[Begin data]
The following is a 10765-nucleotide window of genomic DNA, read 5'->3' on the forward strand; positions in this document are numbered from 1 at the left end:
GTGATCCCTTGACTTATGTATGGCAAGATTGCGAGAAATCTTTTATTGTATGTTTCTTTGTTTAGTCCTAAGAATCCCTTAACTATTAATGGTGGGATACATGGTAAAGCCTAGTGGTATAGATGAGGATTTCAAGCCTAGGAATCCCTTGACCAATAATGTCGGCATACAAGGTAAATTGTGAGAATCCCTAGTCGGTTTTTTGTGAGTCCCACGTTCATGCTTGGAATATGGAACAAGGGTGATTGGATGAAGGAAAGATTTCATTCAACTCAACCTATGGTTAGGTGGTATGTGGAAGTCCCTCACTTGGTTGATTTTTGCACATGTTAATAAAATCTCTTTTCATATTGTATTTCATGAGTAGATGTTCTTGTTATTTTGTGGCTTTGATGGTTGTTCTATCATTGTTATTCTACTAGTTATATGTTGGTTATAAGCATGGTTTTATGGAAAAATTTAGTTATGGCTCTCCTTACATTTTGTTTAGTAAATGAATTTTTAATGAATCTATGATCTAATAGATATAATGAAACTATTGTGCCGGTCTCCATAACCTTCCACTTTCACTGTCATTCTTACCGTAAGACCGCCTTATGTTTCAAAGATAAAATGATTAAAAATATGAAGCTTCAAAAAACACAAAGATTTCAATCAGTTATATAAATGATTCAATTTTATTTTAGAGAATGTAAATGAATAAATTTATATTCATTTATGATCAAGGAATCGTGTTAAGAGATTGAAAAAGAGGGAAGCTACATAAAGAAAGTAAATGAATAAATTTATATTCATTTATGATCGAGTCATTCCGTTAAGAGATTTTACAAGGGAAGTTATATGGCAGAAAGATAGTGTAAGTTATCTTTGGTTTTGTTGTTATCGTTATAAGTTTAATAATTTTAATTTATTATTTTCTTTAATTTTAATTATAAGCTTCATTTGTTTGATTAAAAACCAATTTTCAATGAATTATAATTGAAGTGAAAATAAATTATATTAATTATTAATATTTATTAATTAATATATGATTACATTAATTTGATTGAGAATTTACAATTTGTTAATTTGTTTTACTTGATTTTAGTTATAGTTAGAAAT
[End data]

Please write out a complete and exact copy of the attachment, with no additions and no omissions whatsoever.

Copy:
The following is a 10765-nucleotide window of genomic DNA, read 5'->3' on the forward strand; positions in this document are numbered from 1 at the left end:
GTGATCCCTTGACTTATGTATGGCAAGATTGCGAGAAATCTTTTATTGTATGTTTCTTTGTTTAGTCCTAAGAATCCCTTAACTATTAATGGTGGGATACATGGTAAAGCCTAGTGGTATAGATGAGGATTTCAAGCCTAGGAATCCCTTGACCAATAATGTCGGCATACAAGGTAAATTGTGAGAATCCCTAGTCGGTTTTTTGTGAGTCCCACGTTCATGCTTGGAATATGGAACAAGGGTGATTGGATGAAGGAAAGATTTCATTCAACTCAACCTATGGTTAGGTGGTATGTGGAAGTCCCTCACTTGGTTGATTTTTGCACATGTTAATAAAATCTCTTTTCATATTGTATTTCATGAGTAGATGTTCTTGTTATTTTGTGGCTTTGATGGTTGTTCTATCATTGTTATTCTACTAGTTATATGTTGGTTATAAGCATGGTTTTATGGAAAAATTTAGTTATGGCTCTCCTTACATTTTGTTTAGTAAATGAATTTTTAATGAATCTATGATCTAATAGATATAATGAAACTATTGTGCCGGTCTCCATAACCTTCCACTTTCACTGTCATTCTTACCGTAAGACCGCCTTATGTTTCAAAGATAAAATGATTAAAAATATGAAGCTTCAAAAAACACAAAGATTTCAATCAGTTATATAAATGATTCAATTTTATTTTAGAGAATGTAAATGAATAAATTTATATTCATTTATGATCAAGGAATCGTGTTAAGAGATTGAAAAAGAGGGAAGCTACATAAAGAAAGTAAATGAATAAATTTATATTCATTTATGATCGAGTCATTCCGTTAAGAGATTTTACAAGGGAAGTTATATGGCAGAAAGATAGTGTAAGTTATCTTTGGTTTTGTTGTTATCGTTATAAGTTTAATAATTTTAATTTATTATTTTCTTTAATTTTAATTATAAGCTTCATTTGTTTGATTAAAAACCAATTTTCAATGAATTATAATTGAAGTGAAAATAAATTATATTAATTATTAATATTTATTAATTAATATATGATTACATTAATTTGATTGAGAATTTACAATTTGTTAATTTGTTTTACTTGATTTTAGTTATAGTTAGAAAT